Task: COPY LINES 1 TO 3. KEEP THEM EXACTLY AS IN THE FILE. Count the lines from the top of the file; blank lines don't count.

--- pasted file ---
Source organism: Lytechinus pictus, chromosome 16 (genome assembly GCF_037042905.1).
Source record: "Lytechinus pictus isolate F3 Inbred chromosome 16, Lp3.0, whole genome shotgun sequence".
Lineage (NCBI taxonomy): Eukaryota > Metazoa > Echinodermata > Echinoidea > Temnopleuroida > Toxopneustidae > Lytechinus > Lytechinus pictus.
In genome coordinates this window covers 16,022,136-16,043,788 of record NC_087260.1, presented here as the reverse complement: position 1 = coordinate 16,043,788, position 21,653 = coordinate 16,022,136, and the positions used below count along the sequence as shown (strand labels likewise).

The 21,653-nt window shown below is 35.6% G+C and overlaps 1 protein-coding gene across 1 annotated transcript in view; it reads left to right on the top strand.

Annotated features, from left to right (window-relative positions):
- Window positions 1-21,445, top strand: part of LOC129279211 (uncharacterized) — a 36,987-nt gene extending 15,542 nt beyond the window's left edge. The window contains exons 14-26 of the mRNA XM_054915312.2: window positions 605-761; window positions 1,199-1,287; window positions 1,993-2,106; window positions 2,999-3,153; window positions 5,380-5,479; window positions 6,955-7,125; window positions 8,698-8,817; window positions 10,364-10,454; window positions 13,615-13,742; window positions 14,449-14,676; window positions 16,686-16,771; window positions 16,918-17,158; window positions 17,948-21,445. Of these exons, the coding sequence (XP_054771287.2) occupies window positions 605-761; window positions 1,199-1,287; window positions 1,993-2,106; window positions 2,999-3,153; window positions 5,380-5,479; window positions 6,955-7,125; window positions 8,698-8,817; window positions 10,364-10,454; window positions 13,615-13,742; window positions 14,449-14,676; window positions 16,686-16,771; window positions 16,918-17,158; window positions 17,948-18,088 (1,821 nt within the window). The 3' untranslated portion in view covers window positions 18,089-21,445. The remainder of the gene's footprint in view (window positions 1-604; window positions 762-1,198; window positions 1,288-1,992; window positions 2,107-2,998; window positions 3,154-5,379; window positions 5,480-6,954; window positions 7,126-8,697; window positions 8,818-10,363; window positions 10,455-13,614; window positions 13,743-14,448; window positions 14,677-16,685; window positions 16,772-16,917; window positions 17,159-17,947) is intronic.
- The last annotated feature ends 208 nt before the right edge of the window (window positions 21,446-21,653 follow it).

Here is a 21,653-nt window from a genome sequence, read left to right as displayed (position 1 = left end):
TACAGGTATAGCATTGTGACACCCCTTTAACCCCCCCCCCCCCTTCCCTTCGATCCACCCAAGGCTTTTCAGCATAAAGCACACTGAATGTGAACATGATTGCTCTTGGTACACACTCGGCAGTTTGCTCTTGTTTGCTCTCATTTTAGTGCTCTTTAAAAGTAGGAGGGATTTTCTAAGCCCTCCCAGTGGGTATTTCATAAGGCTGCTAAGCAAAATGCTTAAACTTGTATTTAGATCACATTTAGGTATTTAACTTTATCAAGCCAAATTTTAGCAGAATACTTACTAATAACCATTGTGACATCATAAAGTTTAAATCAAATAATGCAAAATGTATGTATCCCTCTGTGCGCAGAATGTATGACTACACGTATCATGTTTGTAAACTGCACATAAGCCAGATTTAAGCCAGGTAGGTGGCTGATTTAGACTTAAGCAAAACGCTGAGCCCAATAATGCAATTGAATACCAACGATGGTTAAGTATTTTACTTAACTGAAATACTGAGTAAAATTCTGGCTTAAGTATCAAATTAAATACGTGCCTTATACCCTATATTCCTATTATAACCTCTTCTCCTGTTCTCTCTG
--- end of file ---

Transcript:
Source organism: Lytechinus pictus, chromosome 16 (genome assembly GCF_037042905.1).
Source record: "Lytechinus pictus isolate F3 Inbred chromosome 16, Lp3.0, whole genome shotgun sequence".
Lineage (NCBI taxonomy): Eukaryota > Metazoa > Echinodermata > Echinoidea > Temnopleuroida > Toxopneustidae > Lytechinus > Lytechinus pictus.